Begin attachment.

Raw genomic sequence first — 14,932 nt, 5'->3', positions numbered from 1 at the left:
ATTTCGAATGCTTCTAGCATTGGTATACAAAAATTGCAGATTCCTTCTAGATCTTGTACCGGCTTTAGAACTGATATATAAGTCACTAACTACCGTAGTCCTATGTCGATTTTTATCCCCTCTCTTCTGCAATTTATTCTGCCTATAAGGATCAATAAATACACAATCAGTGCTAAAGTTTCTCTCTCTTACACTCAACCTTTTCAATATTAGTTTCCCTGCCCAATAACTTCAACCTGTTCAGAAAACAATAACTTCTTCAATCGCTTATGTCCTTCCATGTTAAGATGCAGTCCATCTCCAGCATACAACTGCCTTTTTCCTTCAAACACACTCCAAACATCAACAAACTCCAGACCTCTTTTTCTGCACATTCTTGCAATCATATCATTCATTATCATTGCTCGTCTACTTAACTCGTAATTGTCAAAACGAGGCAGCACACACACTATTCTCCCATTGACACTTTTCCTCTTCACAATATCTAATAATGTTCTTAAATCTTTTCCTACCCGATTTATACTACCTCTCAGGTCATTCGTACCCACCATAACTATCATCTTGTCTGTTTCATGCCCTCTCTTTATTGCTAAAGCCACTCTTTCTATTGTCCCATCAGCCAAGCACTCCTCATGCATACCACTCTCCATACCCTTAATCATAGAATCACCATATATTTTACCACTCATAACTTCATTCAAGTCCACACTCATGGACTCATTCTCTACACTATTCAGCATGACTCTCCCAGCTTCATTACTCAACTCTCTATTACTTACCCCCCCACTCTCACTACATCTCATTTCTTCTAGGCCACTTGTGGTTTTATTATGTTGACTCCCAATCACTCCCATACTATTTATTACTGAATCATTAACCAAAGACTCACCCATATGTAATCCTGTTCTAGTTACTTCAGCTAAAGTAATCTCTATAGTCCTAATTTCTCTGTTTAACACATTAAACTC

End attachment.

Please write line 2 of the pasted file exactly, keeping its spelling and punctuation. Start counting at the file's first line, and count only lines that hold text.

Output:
ATTTCGAATGCTTCTAGCATTGGTATACAAAAATTGCAGATTCCTTCTAGATCTTGTACCGGCTTTAGAACTGATATATAAGTCACTAACTACCGTAGTCCTATGTCGATTTTTATCCCCTCTCTTCTGCAATTTATTCTGCCTATAAGGATCAATAAATACACAATCAGTGCTAAAGTTTCTCTCTCTTACACTCAACCTTTTCAATATTAGTTTCCCTGCCCAATAACTTCAACCTGTTCAGAAAACAATAACTTCTTCAATCGCTTATGTCCTTCCATGTTAAGATGCAGTCCATCTCCAGCATACAACTGCCTTTTTCCTTCAAACACACTCCAAACATCAACAAACTCCAGACCTCTTTTTCTGCACATTCTTGCAATCATATCATTCATTATCATTGCTCGTCTACTTAACTCGTAATTGTCAAAACGAGGCAGCACACACACTATTCTCCCATTGACACTTTTCCTCTTCACAATATCTAATAATGTTCTTAAATCTTTTCCTACCCGATTTATACTACCTCTCAGGTCATTCGTACCCACCATAACTATCATCTTGTCTGTTTCATGCCCTCTCTTTATTGCTAAAGCCACTCTTTCTATTGTCCCATCAGCCAAGCACTCCTCATGCATACCACTCTCCATACCCTTAATCATAGAATCACCATATATTTTACCACTCATAACTTCATTCAAGTCCACACTCATGGACTCATTCTCTACACTATTCAGCATGACTCTCCCAGCTTCATTACTCAACTCTCTATTACTTACCCCCCCACTCTCACTACATCTCATTTCTTCTAGGCCACTTGTGGTTTTATTATGTTGACTCCCAATCACTCCCATACTATTTATTACTGAATCATTAACCAAAGACTCACCCATATGTAATCCTGTTCTAGTTACTTCAGCTAAAGTAATCTCTATAGTCCTAATTTCTCTGTTTAACACATTAAACTC